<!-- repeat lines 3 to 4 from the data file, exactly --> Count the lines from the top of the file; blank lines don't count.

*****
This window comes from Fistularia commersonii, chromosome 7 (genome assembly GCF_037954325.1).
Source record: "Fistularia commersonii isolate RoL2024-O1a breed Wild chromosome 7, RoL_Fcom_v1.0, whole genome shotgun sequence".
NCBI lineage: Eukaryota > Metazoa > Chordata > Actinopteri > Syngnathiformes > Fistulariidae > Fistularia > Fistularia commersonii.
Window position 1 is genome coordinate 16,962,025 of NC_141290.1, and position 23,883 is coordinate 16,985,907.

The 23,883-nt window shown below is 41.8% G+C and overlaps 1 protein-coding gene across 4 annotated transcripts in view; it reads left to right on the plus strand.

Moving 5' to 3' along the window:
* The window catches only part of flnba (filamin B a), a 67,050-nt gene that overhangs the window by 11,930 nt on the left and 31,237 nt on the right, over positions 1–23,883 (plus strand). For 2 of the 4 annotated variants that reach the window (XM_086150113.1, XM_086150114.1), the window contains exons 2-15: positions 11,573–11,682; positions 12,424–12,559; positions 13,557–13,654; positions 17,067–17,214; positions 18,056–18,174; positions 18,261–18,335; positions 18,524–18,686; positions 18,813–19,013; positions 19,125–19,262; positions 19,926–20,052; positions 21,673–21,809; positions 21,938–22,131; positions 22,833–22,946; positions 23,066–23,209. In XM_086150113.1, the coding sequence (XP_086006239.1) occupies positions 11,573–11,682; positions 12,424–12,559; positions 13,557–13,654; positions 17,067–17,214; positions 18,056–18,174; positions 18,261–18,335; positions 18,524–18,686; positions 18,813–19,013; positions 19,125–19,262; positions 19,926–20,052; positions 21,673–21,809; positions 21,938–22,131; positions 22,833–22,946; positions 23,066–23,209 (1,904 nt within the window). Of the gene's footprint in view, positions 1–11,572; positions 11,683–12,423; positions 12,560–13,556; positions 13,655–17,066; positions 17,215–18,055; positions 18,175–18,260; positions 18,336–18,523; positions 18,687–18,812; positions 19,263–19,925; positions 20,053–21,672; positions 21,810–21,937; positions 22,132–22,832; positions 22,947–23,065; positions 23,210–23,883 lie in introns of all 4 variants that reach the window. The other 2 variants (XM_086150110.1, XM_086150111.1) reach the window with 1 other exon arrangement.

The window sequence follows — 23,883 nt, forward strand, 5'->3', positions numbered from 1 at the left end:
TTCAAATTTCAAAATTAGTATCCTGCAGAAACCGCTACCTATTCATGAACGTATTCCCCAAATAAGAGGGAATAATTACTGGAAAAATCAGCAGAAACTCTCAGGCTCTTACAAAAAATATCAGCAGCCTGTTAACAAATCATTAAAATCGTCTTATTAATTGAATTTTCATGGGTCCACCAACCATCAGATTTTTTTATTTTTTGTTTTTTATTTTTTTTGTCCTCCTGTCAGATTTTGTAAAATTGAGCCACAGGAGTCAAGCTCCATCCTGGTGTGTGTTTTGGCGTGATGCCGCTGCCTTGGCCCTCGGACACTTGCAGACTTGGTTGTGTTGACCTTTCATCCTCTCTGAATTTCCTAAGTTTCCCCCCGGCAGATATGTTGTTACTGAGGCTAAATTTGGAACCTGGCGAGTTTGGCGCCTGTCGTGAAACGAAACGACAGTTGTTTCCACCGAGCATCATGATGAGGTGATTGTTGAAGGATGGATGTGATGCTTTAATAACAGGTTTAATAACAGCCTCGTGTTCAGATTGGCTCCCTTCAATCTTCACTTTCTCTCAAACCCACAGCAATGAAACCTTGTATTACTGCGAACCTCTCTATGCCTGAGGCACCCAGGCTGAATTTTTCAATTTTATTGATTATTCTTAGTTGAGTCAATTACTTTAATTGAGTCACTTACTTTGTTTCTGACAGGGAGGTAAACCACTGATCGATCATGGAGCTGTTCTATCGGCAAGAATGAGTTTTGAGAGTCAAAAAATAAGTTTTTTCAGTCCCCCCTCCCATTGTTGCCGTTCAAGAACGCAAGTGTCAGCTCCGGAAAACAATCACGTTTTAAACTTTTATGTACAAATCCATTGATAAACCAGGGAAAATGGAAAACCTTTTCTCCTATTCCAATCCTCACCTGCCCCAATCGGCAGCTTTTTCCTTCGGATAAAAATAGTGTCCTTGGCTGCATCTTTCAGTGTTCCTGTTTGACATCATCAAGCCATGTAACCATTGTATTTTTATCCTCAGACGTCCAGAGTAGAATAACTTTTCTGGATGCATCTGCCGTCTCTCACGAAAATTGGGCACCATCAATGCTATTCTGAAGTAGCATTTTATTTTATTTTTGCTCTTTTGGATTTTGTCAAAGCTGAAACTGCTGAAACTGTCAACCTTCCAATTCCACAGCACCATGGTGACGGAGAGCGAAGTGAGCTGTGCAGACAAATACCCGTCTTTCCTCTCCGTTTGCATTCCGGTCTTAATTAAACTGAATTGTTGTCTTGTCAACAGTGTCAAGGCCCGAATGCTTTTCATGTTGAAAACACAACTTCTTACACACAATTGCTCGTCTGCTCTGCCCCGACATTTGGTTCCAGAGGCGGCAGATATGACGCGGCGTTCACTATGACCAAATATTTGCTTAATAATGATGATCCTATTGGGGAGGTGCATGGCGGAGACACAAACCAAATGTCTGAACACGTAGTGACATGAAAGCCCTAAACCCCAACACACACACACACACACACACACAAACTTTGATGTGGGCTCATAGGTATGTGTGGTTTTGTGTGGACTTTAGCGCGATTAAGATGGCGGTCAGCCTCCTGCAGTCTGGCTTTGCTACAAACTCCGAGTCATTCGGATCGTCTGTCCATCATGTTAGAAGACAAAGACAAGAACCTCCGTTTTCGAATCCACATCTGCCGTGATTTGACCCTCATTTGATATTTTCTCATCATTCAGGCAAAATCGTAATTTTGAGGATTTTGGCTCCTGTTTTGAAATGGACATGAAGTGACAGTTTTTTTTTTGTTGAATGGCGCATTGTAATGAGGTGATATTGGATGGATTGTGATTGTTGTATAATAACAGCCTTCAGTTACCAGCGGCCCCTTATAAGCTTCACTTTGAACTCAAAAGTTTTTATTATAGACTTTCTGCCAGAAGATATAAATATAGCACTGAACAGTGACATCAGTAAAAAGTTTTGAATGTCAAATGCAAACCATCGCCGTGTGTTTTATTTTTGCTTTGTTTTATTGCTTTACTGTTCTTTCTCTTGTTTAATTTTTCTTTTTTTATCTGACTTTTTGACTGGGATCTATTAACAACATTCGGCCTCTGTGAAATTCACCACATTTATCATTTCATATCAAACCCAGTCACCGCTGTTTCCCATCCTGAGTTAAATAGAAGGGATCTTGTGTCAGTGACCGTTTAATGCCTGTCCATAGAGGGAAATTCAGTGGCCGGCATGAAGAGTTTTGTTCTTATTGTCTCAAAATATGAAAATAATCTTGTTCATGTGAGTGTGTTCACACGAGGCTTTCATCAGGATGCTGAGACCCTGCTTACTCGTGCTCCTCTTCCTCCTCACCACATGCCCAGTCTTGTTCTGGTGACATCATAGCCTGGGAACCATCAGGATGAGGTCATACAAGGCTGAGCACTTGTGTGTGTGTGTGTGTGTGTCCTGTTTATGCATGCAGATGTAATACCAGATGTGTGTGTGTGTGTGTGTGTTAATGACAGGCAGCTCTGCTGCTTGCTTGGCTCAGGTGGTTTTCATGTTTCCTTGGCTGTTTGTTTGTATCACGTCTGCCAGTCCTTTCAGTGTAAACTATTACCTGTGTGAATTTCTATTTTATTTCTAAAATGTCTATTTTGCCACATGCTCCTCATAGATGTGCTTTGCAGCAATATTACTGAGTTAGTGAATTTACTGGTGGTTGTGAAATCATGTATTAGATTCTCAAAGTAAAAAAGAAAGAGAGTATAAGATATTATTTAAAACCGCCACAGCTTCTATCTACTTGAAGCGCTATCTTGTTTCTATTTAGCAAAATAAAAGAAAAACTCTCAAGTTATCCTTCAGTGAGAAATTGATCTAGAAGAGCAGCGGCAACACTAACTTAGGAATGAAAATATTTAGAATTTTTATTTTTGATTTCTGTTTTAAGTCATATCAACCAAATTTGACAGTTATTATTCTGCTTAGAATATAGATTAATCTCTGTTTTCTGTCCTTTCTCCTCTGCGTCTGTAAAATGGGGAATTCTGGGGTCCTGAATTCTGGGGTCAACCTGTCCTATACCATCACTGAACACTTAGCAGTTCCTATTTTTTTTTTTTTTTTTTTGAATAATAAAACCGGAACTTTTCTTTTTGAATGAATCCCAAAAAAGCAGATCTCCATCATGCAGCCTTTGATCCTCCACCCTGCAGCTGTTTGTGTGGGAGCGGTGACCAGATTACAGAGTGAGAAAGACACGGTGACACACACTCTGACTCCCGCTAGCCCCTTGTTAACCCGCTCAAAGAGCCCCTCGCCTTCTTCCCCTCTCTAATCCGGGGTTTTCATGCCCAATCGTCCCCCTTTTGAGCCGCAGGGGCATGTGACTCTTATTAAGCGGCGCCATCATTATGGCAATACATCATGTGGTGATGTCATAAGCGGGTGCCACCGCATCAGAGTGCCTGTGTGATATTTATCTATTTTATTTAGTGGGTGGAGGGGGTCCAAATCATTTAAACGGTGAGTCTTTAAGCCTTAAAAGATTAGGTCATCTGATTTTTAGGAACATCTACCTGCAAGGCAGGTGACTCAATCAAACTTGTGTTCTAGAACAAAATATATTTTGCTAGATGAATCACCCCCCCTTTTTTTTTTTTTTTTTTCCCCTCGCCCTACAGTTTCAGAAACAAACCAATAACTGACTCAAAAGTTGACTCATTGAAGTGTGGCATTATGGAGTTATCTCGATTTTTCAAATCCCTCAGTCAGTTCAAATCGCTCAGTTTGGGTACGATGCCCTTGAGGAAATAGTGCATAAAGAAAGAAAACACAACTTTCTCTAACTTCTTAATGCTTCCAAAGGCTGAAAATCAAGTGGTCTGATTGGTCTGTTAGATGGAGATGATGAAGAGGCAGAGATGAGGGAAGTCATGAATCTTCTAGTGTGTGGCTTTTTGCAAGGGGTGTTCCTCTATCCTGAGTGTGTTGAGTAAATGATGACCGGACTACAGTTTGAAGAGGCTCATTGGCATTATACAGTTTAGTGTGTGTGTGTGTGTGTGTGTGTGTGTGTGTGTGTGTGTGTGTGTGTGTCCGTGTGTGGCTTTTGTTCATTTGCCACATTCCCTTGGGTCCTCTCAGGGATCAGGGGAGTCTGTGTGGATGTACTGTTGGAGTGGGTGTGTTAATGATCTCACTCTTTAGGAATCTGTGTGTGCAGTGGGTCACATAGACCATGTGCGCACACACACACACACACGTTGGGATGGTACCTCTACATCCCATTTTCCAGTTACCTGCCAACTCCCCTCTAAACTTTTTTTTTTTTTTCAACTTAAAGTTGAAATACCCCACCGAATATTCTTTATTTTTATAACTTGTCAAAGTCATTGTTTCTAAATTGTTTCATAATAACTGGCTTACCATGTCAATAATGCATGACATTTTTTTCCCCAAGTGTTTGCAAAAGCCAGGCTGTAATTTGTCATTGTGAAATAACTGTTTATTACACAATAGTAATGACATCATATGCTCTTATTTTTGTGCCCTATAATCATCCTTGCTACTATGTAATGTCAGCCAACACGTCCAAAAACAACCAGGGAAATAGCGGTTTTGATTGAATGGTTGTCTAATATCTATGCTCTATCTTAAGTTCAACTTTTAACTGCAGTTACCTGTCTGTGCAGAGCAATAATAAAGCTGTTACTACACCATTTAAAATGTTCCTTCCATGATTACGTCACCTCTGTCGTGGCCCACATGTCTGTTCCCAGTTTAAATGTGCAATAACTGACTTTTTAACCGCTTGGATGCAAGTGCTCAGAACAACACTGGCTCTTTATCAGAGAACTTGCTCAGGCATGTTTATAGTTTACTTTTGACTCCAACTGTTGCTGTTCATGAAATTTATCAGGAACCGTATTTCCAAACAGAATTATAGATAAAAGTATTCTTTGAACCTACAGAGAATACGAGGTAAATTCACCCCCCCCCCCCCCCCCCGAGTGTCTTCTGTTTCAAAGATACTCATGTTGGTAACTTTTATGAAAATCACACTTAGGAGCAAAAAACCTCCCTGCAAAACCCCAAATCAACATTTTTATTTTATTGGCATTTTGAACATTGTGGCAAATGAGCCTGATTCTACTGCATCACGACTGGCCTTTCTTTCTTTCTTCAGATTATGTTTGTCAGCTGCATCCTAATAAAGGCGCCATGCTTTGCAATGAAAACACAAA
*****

NCBI lineage: Eukaryota > Metazoa > Chordata > Actinopteri > Syngnathiformes > Fistulariidae > Fistularia > Fistularia commersonii.
Window position 1 is genome coordinate 16,962,025 of NC_141290.1, and position 23,883 is coordinate 16,985,907.